Are Progressive Lenses Right for You?

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It can take quite a while to get used to a new pair of progressive eyeglasses. Many people love them immediately.  However, is it common for some users to experience headaches and dizziness for a short time, while others never get used to them. Wearers who adjust well to them get hooked.  Progressive lenses offer the best vision correction for all distances in one pair of eyeglasses.

What are progressive lenses?

Progressive lenses offer a smooth transition between focal length zones to enable both distance and reading vision. They are much like bifocals, without the visible, distracting lines. Besides progressive lenses and bifocals for patients over 40, other options include reading glasses or trifocals.

Eventually, everyone who reaches a certain age will develop presbyopia. This condition results in farsightedness due to reduced elasticity of the eye lens that typically occurs somewhere between middle and old age. This change is hard for anybody, particularly those who never needed to wear eyeglasses when they were younger.

Can older people with presbyopia wear contact lenses?

Older contact lens wearers need to use one pair for distance and a second to see up close. For cataract patients, a replacement lens is implanted into their eyes. Some people choose to have one new lens created for distance and the second for close vision. Currently, lens implants to change focal length are in the early stage of development.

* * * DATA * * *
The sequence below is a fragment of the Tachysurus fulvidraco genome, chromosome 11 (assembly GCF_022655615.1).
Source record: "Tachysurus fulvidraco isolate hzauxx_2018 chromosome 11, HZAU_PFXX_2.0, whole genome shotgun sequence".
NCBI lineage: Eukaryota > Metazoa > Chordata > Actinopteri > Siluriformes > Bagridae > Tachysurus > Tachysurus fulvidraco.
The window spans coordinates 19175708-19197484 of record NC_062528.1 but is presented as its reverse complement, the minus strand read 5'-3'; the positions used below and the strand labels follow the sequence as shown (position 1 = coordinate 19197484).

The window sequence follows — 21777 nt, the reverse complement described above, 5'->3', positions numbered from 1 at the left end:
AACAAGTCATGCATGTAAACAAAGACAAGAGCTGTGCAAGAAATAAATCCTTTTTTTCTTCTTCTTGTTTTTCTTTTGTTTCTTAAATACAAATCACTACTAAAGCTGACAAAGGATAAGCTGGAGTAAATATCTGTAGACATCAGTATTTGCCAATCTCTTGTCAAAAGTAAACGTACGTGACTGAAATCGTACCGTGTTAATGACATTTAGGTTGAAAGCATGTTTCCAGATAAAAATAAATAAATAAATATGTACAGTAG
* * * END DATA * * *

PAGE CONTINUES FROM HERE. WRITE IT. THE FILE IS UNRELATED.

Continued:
Problems with progressive lenses

In the meantime, it can be difficult adjusting to lenses with multiple focal lengths. It can be even more challenging for people who have previously worn traditional bifocals. For some people, it is easier to transition from single vision glasses to progressive lenses. It is common for frustrated users to give up and stick with single vision lenses for driving and distance, and add a second pair for close distance.

With continued advancements, there is a much higher success rate for newer progressive lenses. Regardless, there is always a transition period to be expected. Both the eye and the brain need to adapt to the variations in the lenses. Luckily we have a complex, yet highly adaptable sense of sight. It shouldn’t take long to learn how to use progressive lenses effectively.

Adjusting to progressive lenses

During the transition period, you may experience blurry areas around the lens edges. You may move your head more and your pupils less, particularly when trying to view close distances. The lower part of the lens is for viewing near distances. For driving and far distances you will look through the upper part of the lens.

Be patient and accept that getting used to progressive lenses will take a bit of time. Get to understand the separate areas and how they are positioned in the glasses. Wear your progressive lenses all day, every day when you first get them.

If you are still having problems adjusting to progressive lenses after about three weeks, contact your optometrist to schedule an appointment.